University of Zambia
  • Lusaka, Zambia
Recent publications
the article is about zonosis disease found at slaughterhouse and their financial lost in South Sudan.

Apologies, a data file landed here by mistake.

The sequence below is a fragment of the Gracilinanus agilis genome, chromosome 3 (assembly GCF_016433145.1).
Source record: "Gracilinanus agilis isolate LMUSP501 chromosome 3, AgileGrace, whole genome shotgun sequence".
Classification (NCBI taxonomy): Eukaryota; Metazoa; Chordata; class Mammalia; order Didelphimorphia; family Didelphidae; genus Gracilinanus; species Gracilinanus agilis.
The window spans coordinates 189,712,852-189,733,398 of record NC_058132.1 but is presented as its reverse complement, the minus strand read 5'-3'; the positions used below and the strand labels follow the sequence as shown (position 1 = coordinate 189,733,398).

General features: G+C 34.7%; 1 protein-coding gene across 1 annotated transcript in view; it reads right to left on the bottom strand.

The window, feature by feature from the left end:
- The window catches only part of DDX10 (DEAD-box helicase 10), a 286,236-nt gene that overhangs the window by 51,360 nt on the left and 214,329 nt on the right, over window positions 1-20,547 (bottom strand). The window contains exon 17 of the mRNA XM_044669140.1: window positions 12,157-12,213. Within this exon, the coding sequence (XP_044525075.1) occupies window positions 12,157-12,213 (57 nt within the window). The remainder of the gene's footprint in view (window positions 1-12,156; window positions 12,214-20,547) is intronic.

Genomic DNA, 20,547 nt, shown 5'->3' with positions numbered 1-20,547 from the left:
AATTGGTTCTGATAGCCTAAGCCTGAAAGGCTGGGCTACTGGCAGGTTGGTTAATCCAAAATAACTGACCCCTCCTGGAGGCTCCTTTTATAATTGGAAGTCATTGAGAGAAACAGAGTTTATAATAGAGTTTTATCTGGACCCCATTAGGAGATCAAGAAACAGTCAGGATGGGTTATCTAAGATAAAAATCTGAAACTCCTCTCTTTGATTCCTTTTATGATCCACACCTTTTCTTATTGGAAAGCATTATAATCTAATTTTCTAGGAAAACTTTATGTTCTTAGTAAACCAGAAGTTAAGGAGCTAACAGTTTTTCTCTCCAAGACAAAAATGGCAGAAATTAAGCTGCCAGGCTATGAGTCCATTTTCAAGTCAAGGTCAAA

Background Timely access to essential obstetric and gynecologic healthcare is an effective method for improving maternal and neonatal outcomes; however, the COVID-19 pandemic impacted pregnancy care globally. In this global scoping review, we select and investigate peer-reviewed empirical studies related to mHealth and telehealth implemented during the pandemic to support pregnancy care and to improve birth outcomes. Methods We searched MEDLINE and PubMed, Scopus, CINAHL and Web of Science for this Review because they include peer-reviewed literature in the disciplines of behavioral sciences, medicine, clinical sciences, health-care systems, and psychology. Because our investigative searches reviewed that there is considerable ‘grey literature’ in this area; we did not restrict our review to any study design, methods, or place of publication. In this Review, peer-reviewed preprints were comparable to published peer-reviewed articles, with relevant articles screened accordingly. Results The search identified 1851 peer reviewed articles, and after removal of duplicates, using inclusion and exclusion criteria, only 22 studies were eligible for inclusion in the review published from January 2020 to May 2022. mHealth interventions accounted for 72.7% (16 of 22 studies) and only 27.3% (6 of 22 studies) were telehealth studies. There were only 3 example studies that integrated digital technologies into healthcare systems and only 3 studies that developed and evaluated the feasibility of mobile apps. Experimental studies accounted 68.8% of mHealth studies and only 33.3% studies of telehealth studies. Key functionalities of the pregnancy apps and telehealth platforms focused on mental and physical wellness, health promotion, patient tracking, health education, and parenting support. Implemented interventions ranged from breastfeeding and selfcare to behavioral health. Facilitators of uptake included perceived benefits, user satisfaction and convenience. Mobile apps and short messaging services were the primary technologies employed in the implemented mHealth interventions. Conclusion Although our Review emphasizes a lack of studies on mHealth interventions and data from pregnant women during the COVID-19 crisis, the review shows that implementation of digital health interventions during emergencies are inevitable given their potential for supporting pregnancy care. There is also a need for more randomized clinical trials and longitudinal studies to better understand the effectiveness and feasibility of implementing such interventions during disease outbreaks and emergencies.